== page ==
_{
min
}
*)* against the proposed GA algorithm *(TFT*
_{
GA
}
*)* and is calculated by equation 3:

Positive values indicate that the proposed GA found better results as compared to all other previous algorithms, while negative values indicate worse results.

*Problem Set 1*

Problem set 1 consists of eight problem instances adapted from ^{Carlier (1978)}. The results produced by GA have been compared with the following algorithms:

A-1: Grouping harmony search algorithm (^{Gao et al., 2011b})

A-2: Discrete differential evolution algorithm (^{Gao et al., 2011b})

A-3: Improved harmony search algorithm (^{Gao et al., 2011b})

A-4: Particle swarm optimisation algorithm (^{Dong et al., 2010})

A-5: Differential evolution algorithm (^{Dong et al., 2010})

A-6: Hybrid differential evolution algorithm (^{Dong et al., 2010})

The proposed GA approach found better results for six problems, while same results for two problems. Comparative results for total flowtime values of algorithms A1 - A6 and the proposed GA algorithm are presented in Table 2.

*Problem Set 2*

Problem set 2 consists of twenty-one problem instances adapted from ^{Reeves (1995)}, ranging from 20-jobs 5-machines to 75-jobs 20-machines. Apart from the algorithms mentioned for Problem Set 1, the performance of the proposed algorithm was also compared with three more algorithms, as mentioned below:

A-7: Harmony search algorithm (^{Gao et al., 2010})

A-8: Differential evolution algorithm (^{Gao et al., 2010})

A-9: Grouping harmony search algorithm (^{Gao et al., 2010})

Comparative results of the proposed approach with nine other algorithms, i.e. from A-1 to A-9, for minimisation of total flowtime are given in Table 3. From Table 3, we can see that the proposed approach produced better results for 17 instances out of a total of 21. The proposed approach could not find better results for instance 'rec07', where the percentage error was 0,506%, as compared to the best-known value, i.e. to algorithm A-6. Furthermore, the performance of the proposed approach was also worse for problem size 75 χ 20, i.e. instances rec37, rec39 and rec41, where the percentage errors were 6,505%, 5,788% and 7,188%, respectively, compared to the best-known value among algorithms A1 to A-9. Only for algorithms A-2 and A-3, the results were superior to the proposed approach for problem size 75 χ 20. For all other problems, the results obtained by the proposed approach were superior to all other nine algorithms (A-1 to A-9). The best values found for each instance by various algorithms is marked in bold.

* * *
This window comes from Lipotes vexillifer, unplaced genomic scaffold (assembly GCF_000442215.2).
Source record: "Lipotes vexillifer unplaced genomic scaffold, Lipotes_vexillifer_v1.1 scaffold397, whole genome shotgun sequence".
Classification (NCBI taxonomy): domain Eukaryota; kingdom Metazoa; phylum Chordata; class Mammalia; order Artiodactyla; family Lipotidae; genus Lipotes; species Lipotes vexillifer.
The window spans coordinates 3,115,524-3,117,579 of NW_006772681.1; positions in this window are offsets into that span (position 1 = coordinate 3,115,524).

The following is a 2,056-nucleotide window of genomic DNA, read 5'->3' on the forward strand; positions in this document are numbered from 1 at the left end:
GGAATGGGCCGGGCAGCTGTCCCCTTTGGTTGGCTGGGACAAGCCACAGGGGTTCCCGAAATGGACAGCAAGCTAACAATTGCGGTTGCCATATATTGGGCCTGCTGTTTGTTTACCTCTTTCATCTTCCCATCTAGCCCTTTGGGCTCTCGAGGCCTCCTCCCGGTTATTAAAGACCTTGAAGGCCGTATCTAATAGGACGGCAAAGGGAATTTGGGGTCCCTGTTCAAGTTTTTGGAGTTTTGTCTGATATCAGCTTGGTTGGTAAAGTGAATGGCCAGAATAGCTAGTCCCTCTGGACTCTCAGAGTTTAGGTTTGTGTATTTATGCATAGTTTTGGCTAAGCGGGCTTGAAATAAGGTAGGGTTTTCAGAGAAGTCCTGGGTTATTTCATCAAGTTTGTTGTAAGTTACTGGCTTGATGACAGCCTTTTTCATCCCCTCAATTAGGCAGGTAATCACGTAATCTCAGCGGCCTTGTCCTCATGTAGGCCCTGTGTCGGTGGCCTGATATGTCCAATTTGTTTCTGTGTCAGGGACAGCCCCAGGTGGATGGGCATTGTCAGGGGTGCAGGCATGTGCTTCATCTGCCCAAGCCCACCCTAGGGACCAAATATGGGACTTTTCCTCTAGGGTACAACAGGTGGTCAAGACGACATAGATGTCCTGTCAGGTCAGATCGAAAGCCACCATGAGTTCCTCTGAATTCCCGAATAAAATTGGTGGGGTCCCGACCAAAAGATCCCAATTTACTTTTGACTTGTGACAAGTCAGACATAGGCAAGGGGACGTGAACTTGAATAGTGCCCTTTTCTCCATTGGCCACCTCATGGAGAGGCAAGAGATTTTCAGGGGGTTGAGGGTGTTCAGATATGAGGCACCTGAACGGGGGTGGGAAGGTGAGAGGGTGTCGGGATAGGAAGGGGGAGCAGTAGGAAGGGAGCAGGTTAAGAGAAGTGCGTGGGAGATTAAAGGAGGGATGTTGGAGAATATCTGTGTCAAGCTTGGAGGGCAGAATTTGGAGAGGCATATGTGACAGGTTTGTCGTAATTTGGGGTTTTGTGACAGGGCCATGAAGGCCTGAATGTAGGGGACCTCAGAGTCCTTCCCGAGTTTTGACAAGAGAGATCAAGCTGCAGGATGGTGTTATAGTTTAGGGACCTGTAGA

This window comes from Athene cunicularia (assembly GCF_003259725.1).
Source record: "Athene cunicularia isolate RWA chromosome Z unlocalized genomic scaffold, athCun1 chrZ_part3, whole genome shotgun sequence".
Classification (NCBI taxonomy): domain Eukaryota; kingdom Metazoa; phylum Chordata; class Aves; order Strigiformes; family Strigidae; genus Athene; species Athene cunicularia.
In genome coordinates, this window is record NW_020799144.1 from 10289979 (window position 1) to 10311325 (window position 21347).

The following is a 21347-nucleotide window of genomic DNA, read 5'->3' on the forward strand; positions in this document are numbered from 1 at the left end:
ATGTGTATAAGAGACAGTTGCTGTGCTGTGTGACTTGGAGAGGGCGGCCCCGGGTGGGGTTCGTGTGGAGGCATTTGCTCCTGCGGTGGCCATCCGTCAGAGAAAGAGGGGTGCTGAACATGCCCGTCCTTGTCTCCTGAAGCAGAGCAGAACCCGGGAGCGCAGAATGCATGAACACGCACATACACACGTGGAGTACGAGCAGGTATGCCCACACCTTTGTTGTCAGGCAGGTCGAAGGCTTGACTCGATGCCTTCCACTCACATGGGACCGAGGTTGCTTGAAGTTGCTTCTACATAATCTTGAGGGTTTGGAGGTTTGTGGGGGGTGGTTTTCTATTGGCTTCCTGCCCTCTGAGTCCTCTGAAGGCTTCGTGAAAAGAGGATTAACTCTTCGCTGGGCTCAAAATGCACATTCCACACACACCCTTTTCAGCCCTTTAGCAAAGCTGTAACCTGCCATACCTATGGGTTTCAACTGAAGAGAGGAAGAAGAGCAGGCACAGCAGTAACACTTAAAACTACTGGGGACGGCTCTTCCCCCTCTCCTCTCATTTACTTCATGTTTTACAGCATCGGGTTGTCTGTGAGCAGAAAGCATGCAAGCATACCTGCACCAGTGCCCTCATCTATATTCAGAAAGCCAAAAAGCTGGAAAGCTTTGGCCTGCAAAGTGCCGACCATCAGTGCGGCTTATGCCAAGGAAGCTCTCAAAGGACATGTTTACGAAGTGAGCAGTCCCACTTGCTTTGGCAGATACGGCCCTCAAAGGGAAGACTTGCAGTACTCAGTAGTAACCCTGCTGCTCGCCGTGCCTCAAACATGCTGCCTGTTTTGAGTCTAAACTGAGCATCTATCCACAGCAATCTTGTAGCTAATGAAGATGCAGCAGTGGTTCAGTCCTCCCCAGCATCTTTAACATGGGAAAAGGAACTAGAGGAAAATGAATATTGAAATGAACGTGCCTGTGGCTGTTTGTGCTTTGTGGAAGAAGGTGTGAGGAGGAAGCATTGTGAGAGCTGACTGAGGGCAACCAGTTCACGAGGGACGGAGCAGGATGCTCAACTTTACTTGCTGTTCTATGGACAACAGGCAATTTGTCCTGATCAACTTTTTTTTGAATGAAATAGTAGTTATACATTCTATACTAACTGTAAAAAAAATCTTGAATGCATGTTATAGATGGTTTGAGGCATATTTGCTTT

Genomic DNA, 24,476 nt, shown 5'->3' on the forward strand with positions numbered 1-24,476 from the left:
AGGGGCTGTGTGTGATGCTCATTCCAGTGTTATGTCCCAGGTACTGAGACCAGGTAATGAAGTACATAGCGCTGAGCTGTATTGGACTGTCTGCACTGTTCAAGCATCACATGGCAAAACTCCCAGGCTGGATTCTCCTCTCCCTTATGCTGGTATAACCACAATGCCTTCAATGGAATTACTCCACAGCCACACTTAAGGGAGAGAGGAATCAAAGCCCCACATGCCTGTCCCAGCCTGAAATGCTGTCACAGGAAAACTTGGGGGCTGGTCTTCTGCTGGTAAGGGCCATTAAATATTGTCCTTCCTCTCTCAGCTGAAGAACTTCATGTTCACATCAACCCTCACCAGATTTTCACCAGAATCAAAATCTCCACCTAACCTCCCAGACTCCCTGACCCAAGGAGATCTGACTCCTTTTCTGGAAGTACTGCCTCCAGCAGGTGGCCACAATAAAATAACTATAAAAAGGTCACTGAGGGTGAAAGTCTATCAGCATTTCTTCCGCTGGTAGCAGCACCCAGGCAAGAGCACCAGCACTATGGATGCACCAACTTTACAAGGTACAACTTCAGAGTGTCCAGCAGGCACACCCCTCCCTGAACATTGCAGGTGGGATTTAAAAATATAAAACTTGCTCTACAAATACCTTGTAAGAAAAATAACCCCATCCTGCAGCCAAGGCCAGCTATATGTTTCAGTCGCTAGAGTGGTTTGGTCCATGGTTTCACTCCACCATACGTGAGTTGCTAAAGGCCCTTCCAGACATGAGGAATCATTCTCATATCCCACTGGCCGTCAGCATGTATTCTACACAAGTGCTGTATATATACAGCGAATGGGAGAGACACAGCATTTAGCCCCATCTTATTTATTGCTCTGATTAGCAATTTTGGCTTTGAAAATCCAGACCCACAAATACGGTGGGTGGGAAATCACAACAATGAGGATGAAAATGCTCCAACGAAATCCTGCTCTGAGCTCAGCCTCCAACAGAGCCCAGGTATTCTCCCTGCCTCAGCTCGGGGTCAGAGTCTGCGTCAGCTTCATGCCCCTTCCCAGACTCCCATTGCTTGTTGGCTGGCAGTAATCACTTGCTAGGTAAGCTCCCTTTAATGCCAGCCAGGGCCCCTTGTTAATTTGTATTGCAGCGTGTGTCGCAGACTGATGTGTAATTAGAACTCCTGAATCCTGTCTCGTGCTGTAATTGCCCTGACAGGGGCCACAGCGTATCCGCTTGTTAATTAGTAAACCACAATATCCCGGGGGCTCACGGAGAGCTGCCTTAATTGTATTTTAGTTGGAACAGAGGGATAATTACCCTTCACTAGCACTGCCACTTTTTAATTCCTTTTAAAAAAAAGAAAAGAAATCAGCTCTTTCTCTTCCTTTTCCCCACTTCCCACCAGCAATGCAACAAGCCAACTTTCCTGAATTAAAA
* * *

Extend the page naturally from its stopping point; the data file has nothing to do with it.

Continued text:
*Problem Set 3*

Problem set 3 consists of two problem instances adapted from ^{Heller (1960)}. The first problem instance is a large sized problem with 100 jobs and 10 machines, while the second instance is a small sized problem with 20 jobs and 10 machines. For Problem Set 3, comparison of the GA was also done with nine algorithms (A-1 to A-9), as mentioned previously. The proposed GA was able to find superior results compared to all nine previous algorithms for problem instance 20 χ 10, while the performance was worse only in algorithms A6 and A9 for problem instance 100 χ 10. The comparative total flowtime values are presented in Table 4. The best values for each of the two instances are marked in bold.

*Problem Set 4*

Problem set 4 consists of sixty problem instances adapted from ^{Taillard (1993)}. mThe set consists of six subsets of problems with n x m combination of 20 χ 5, 20 χ 10, 20 χ 20, 50 χ 5, 50 χ 10 and 50 χ 20. Each set consists of 10 instances. The following heuristics were used for the comparison of results with the proposed GA algorithm:

A-10: Improved std dev heuristic proposed by ^{Gao et al. (2011a)}

A-11 : Job insertion based heuristic algorithm proposed by ^{Bertolissi (2000)}

A-12: Constructive heuristic, based on the idea of job insertion, proposed by ^{Laha et al. (2008)}

A-13: Heuristic algorithms proposed by ^{Aldowaisan et al. (2004)}

A-14: ISDH algorithm with local search by ^{Gao et al. (2013)}